Jupiter's satellites

These are the positions of the Galilean moons of Jupiter at UTC
Northern hemisphere view

south north east west


The positions are calculated using the approximate method described by Jean Meeus in Astronomical Algorithms. This is not accurate enough to predict mutual eclipse of the moons, but good enough to identify them in photographs or when you're looking at them. If you set the date to 7 January 1610 at 1645UT, you'll see their positions just as Galileo drew them (though his telescope was not good enough to separate Io and Europa, a few arcseconds apart, so he drew them as a single object).

The size of Jupiter and the positions of the satellites are on the same scale; the moons themselves are shown as twice their actual size, otherwise they don't show up on small displays. The figure is about 58 Jupiter radii across, corresponding to a field of view of 43 arcmin when Jupiter is near opposition. A camera lens with a focal length of about 2000mm would give you this field of view. Jupiter's colours on this plot were obtained from a Cassini image, averaged in longitude.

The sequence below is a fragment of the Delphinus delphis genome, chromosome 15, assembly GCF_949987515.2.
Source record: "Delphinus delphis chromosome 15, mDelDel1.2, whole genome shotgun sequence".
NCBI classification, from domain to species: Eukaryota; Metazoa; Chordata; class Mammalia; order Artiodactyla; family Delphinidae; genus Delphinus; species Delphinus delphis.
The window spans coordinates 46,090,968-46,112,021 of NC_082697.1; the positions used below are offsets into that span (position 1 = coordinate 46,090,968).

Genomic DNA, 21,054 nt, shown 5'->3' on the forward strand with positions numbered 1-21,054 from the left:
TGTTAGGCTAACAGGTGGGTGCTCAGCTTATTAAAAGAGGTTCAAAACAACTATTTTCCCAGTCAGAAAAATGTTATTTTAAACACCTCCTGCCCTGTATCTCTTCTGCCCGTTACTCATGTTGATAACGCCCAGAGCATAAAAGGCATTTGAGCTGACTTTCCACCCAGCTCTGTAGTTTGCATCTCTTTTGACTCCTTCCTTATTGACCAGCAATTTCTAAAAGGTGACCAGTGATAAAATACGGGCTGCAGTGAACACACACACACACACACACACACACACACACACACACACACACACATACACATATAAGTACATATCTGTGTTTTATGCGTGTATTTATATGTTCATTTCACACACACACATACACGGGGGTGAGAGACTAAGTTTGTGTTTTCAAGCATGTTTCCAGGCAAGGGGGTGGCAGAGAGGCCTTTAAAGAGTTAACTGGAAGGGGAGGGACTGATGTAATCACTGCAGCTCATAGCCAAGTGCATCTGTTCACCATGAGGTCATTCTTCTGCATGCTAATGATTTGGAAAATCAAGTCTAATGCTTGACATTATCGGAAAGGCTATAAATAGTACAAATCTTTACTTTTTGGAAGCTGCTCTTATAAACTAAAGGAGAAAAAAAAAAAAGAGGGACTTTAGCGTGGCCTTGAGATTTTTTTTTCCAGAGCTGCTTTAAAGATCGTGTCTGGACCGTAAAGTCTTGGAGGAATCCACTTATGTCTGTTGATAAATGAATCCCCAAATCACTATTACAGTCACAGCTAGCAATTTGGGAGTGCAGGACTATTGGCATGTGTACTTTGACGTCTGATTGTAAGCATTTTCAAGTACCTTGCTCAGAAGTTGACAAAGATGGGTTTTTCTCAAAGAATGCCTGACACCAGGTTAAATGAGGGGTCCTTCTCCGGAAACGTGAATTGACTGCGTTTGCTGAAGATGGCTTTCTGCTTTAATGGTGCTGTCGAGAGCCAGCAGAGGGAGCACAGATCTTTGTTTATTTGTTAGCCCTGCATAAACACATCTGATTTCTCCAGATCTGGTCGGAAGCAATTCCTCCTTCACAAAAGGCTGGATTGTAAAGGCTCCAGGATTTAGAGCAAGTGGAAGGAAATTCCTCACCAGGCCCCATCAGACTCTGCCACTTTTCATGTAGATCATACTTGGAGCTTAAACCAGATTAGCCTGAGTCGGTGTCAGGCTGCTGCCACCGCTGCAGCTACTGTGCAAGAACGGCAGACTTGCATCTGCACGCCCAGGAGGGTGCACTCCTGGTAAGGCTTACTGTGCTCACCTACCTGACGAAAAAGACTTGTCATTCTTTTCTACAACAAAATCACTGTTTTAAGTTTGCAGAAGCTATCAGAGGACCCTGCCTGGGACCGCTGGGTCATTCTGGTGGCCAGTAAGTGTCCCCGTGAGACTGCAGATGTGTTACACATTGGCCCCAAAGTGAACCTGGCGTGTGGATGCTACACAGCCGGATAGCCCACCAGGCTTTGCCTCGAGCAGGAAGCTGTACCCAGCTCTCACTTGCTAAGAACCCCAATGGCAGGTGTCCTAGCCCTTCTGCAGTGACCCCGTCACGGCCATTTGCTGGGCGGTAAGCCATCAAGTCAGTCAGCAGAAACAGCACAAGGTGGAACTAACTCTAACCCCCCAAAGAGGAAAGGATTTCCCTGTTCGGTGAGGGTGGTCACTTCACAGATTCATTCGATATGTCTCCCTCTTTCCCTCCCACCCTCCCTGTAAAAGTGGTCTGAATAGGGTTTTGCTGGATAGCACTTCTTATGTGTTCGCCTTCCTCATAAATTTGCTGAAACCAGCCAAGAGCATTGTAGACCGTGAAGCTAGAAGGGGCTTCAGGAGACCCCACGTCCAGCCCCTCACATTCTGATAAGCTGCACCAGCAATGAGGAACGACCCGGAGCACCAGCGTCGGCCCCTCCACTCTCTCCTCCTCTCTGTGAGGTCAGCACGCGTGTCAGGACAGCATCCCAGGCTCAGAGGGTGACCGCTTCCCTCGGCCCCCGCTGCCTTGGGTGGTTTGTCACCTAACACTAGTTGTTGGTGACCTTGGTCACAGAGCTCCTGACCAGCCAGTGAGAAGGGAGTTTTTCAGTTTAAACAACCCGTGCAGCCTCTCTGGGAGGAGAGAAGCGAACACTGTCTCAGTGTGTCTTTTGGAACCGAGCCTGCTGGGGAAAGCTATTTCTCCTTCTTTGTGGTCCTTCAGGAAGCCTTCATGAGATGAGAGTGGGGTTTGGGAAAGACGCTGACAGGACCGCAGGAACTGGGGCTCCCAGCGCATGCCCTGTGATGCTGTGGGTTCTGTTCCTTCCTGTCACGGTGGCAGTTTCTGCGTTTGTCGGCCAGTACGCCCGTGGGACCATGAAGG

animate shows the moon's positions advancing in 20 minute steps, shown at 30,000× the true rate. You can also move forward and back in 5-minute steps using the keyboard arrow keys.